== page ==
If you have difficulty envisioning a gripping drama about the travails of first-year students at Harvard Law School, your suspicions will be validated—and undone—by The Paper Chase. While the movie is hardly the most dynamic film of the ’70s, it’s consistently interesting, and often very entertaining. Based on a book by John Jay Osborn Jr. and written and directed by James Bridges, The Paper Chase creates tension by treating naïve Minnesotan James T. Hart’s first year at Harvard as a character-defining quest. When we first meet James, he’s an amiable longhair prepared for hard work and ready for a little fun on the side; in fact, very early in the year, he becomes involved with Susan (Lindsay Wagner), a pretty young woman who lives near the Harvard campus.
Yet James’ illusions of a smooth ride through school are shattered when he encounters Professor Charles W. Kingsfield Jr. (John Houseman), a demanding contract-law instructor. Defined by his open contempt for all but the most exceptional students, Kingsfield terrifies students previously accustomed to being considered the best and brightest. As the year progresses, James struggles to reach the “upper echelon” of the contracts class. Meanwhile, James continues his relationship with Susan—in the move’s least persuasive contrivance, she turns out to be Kingsfield’s daughter—and he wrestles with the strong personalities in his study group. For instance, James’ friend Kevin (James Naughton) represents the low end of Harvard’s academic spectrum, so poignant scenes depict Kevin buckling under pressure. Most of the picture, however, comprises James’ interactions with Kingsfield, whom the student alternately regards as a father figure, a guru, and a tormenter.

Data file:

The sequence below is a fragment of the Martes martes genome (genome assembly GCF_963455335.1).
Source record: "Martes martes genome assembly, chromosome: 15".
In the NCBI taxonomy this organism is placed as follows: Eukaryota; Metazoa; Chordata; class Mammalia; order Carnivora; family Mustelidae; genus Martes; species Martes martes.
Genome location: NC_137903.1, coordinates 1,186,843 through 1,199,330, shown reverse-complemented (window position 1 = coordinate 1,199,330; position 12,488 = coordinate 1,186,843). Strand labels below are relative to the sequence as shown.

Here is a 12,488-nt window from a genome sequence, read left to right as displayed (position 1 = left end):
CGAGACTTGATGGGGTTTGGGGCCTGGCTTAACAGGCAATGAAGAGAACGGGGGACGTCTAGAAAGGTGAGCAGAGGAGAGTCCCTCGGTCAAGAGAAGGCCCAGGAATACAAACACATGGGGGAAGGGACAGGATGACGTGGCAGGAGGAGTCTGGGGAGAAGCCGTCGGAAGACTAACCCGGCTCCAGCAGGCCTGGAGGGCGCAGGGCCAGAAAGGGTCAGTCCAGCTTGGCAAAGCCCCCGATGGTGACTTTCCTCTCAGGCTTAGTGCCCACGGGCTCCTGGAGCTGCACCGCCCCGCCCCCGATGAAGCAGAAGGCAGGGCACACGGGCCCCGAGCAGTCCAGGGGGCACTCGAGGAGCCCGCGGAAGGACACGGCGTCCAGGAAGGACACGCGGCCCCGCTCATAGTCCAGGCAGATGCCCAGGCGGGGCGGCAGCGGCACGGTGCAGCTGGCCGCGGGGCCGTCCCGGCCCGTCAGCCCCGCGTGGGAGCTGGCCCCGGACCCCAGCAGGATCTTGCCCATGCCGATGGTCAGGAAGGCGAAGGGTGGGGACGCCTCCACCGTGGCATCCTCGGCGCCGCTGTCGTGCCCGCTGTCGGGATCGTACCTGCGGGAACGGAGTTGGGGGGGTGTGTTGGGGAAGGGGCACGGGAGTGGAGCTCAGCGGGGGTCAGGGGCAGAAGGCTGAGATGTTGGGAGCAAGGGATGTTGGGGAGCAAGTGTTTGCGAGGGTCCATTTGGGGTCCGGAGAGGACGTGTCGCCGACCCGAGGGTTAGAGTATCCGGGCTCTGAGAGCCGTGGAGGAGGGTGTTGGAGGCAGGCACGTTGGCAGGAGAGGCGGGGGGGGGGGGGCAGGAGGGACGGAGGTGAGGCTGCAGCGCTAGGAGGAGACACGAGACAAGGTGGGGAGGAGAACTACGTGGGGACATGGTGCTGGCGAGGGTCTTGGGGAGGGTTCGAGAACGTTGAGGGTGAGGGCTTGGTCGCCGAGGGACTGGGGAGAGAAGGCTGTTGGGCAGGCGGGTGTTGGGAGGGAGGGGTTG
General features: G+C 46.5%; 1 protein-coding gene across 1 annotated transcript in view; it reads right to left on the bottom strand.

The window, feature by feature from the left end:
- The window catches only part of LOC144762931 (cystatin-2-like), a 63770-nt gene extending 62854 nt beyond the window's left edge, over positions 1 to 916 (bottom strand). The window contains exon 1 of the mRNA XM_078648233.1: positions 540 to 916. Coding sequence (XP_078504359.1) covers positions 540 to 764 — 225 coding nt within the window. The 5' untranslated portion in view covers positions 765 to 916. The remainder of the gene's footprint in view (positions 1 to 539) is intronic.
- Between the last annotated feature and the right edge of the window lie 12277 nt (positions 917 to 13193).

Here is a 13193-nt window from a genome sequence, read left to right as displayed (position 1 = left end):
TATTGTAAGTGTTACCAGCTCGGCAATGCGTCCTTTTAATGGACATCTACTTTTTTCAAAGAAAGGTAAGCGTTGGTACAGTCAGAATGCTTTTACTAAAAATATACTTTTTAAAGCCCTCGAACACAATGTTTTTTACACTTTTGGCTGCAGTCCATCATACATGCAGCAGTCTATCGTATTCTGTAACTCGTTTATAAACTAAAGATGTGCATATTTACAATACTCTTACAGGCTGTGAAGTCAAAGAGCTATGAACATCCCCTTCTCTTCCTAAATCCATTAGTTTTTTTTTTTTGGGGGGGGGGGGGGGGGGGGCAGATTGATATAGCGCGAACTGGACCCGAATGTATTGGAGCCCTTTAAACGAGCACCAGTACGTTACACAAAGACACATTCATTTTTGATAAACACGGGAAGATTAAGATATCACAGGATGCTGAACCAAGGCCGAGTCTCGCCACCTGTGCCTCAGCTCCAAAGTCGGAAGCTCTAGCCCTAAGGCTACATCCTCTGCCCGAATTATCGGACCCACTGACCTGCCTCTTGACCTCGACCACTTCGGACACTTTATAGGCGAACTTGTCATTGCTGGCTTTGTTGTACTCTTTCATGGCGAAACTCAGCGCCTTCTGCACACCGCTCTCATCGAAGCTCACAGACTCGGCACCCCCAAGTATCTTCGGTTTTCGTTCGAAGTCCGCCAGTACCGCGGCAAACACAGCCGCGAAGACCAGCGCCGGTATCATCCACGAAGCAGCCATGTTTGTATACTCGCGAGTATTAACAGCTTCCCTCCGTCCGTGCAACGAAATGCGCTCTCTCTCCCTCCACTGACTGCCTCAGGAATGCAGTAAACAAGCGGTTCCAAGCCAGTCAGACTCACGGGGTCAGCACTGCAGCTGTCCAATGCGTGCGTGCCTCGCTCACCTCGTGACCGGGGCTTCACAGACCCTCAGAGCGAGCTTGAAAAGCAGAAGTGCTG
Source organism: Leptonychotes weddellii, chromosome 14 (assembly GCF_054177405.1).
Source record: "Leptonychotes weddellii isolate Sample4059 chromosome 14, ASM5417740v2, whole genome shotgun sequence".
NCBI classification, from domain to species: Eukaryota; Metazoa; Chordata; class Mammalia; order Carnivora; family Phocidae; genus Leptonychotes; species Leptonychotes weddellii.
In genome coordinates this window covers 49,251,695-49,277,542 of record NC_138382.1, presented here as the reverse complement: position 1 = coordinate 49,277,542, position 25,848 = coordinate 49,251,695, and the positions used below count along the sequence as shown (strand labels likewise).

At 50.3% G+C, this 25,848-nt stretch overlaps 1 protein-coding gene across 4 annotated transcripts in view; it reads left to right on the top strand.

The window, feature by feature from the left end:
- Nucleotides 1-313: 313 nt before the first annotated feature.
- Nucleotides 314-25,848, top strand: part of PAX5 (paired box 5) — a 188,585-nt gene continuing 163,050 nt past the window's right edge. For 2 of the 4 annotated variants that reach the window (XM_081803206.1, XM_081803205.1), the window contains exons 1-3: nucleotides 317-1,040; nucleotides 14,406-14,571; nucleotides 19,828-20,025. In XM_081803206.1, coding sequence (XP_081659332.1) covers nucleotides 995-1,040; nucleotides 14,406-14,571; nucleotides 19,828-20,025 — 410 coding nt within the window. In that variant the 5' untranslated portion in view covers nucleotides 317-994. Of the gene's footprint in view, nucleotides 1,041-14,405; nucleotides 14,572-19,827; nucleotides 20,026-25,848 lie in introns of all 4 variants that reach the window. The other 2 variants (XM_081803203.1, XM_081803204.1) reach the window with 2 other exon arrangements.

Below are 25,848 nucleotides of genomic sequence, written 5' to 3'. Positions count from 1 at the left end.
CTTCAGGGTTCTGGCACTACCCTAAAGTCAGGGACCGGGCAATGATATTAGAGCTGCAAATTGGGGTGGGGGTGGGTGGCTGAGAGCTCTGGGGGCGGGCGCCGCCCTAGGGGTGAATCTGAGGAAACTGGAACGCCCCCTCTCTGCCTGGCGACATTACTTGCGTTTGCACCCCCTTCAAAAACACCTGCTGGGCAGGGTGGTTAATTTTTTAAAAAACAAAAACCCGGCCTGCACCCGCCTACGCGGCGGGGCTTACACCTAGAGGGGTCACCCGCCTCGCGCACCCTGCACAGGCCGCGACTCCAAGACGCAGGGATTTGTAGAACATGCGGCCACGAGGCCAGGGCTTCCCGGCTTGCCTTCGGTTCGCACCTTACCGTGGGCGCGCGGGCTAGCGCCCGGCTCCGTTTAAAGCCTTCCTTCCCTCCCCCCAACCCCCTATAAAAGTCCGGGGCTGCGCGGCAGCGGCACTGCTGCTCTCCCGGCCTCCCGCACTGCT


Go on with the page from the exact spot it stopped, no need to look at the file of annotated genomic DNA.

While generally a solid movie, The Paper Chase is not without flaws. James is a bit on the insufferable side, with his unrelenting self-centeredness, although he’s leavened somewhat by the concern he demonstrates for Kevin. And if the rotten way James treats Susan serves a story purpose—demonstrating the problems law students face while seeking life/work balance—it’s not much fun to watch James act like a schmuck. The Kingsfield character is a bit of a cartoon, as well. That said, wonderful performances in key roles compensate for shortcomings. Bottoms fills moments with vulnerability and warmth, while Houseman—a veteran theatrical producer who made an astonishing transition to acting with this film—turns derision into an art form. (Houseman won an Oscar for his indelible performance.) Supporting players Naughton, Franklin Ford III, Edward Herrmann, Robert Lydiard, and Craig Richard Nelson (as the members of James’ study group) portray camaraderie and friction well. Only Wagner, best known for TV’s The Bionic Woman, underwhelms.
The movie’s secret weapon is cinematographer Gordon Willis, the maestro behind the Godfather movies and myriad other ’70s classics; his elegant frames, filled with empty spaces and shadows, imbue the film with a sense of serious purpose. Bridges, marking his directorial debut, employs methodical pacing that lets Willis’ beguiling images weave their spell. All of this craftsmanship in front of and behind the camera elevates The Paper Chase into something that might be called sophisticated escapism. FYI, The Paper Chase became a TV series in 1978, running for four seasons (first on CBS and then on Showtime); of the actors from the movie, only, Houseman remained in place for the series, earning two Golden Globe nominations for reprising the Kingsfield role.
The Paper Chase: GROOVY